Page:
What is Chemical Pregnancy?
A chemical pregnancy is a miscarriage that happens before the fifth week of pregnancy. The embryo implants in your uterus but it never takes hold. The loss happens so early that you may not even know you're pregnant.
The name "chemical pregnancy" means you had a positive result on a test that uses chemicals to detect pregnancy. It's different from a "clinical pregnancy," which means your doctor can see your growing baby on an ultrasound.
How is a chemical pregnancy diagnosed?
Sometimes women have a positive blood test or pregnancy test, but start bleeding shortly afterward. In this case, they may have more blood tests to find out what’s happening. Sometimes blood tests aren’t done because a pregnancy test may be negative after just a few days.
If blood is taken and shows that the pregnancy hormones are decreasing rather than increasing, a woman will be diagnosed as miscarrying a chemical pregnancy.
If you have any bleeding during your pregnancy, with or without pain, it’s very important to get it checked out.
What causes a chemical pregnancy?
At the start of a pregnancy, an egg and a sperm combine 23 chromosomes from each partner to form a zygote with 46 chromosomes. The zygote begins to grow through rapid cell division, evolves into a blastocyst, and implants in the uterine wall.Most early pregnancy losses, including chemical pregnancies, are caused by chromosomal abnormalities.
In a chemical pregnancy:
- A sperm or an egg has too many chromosomes or not enough.
- After conception, the resulting zygote (early embryo) also has an abnormal number of chromosomes.
- This chromosomal abnormality causes errors that make it so that the embryo can’t develop normally.
Chromosomal abnormalities occur randomly and can happen to anyone. However, the chance of chromosomal abnormalities increases significantly with age.
Chemical pregnancies definitely don’t mean you won’t be able to get pregnant and stay pregnant in the future.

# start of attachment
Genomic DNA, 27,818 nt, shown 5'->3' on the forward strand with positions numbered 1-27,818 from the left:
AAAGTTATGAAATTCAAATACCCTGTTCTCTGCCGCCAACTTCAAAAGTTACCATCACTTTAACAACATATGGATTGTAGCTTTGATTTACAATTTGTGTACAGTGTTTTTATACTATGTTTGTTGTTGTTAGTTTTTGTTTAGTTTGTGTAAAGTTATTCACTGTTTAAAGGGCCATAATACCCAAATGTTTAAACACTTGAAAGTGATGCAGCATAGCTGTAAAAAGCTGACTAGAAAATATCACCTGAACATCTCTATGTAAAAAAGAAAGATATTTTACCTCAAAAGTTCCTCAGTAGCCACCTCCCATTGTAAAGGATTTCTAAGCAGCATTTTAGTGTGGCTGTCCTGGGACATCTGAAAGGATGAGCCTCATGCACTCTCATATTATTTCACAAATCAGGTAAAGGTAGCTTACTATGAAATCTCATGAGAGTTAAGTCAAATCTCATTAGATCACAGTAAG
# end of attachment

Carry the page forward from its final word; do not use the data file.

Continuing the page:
What are the risk factors of chemical pregnancy?
While you can't prevent a chemical pregnancy, there are some known risk factors. Chemical pregnancies are often identified in women who are undergoing IVF.1 The heightened anticipation of a pregnancy during IVF may lead some couples to test more frequently and earlier than those conceiving naturally.
Other risk factors and untreated conditions that may increase your chances of having a chemical pregnancy include:3
*A blood clotting disorder
*Maternal age over 35
*Polycystic ovary syndrome (PCOS)
Could a Chemical Pregnancy Affect The Fertility?
A chemical pregnancy shouldn't affect your fertility. The fact that you had a positive pregnancy test is actually a good sign. It means that you can get pregnant again in the future. In studies, women who had a chemical pregnancy after IVF had a higher chance of getting pregnant on their next try.
Is a chemical pregnancy a real baby?
A chemical pregnancy happens when one of your eggs and sperm combine, but the combination doesn't develop into an embryo. Technically, you've conceived, which is why a pregnancy test might give you a positive result.
The embryo's structure is not perfect, due to the poor coordination of genes or the lack of some genes, leading to the embryo not developing, degenerating, and self-destructing. In this case, if a woman is still able to give birth to a child, the baby is also prone to malformations.
What happens to your body during a chemical pregnancy?
The majority of women who have had a chemical pregnancy never actually realize they’ve conceived, since the only real symptom is a late period. A chemical pregnancy is sometimes revealed when an early pregnancy test shows a faint positive result but later returns a negative result in a week or two.
Since home pregnancy tests are now quite sensitive, many women find out that they are pregnant very early—even before their expected period. The cells of the fertilized egg produce enough of the pregnancy hormone hCG (human chorionic gonadotropin) to elicit a positive pregnancy test result, but then the embryo stops developing.
The loss of a chemical pregnancy will typically happen about a week after your regular period was due.
While some might expect that the menstrual bleeding would be heavier than usual with a chemical pregnancy, it is often the same as a normal period. Other signs of a chemical pregnancy may include:
*Low hCG levels on a blood test
*Mild abdominal cramping or more cramping than usual during a period
*Mild spotting about a week before a normal period is due (this is different than implantation bleeding, or spotting that occurs in early pregnancy)
What are the Complications of Chemical Pregnancy?
There aren’t usually any physical complications of a chemical pregnancy, aside from cramping and sometimes heavier-than-usual bleeding. In rare instances, women may experience very heavy bleeding or hemorrhaging after a chemical pregnancy, which can lead to anemia; this requires medical attention.
How Many People Have a Chemical Pregnancy?
Chemical pregnancies are extremely common — as many as one-third of all pregnancies may be chemical pregnancies, and up to 22 percent of IVF pregnancies may be chemical pregnancies
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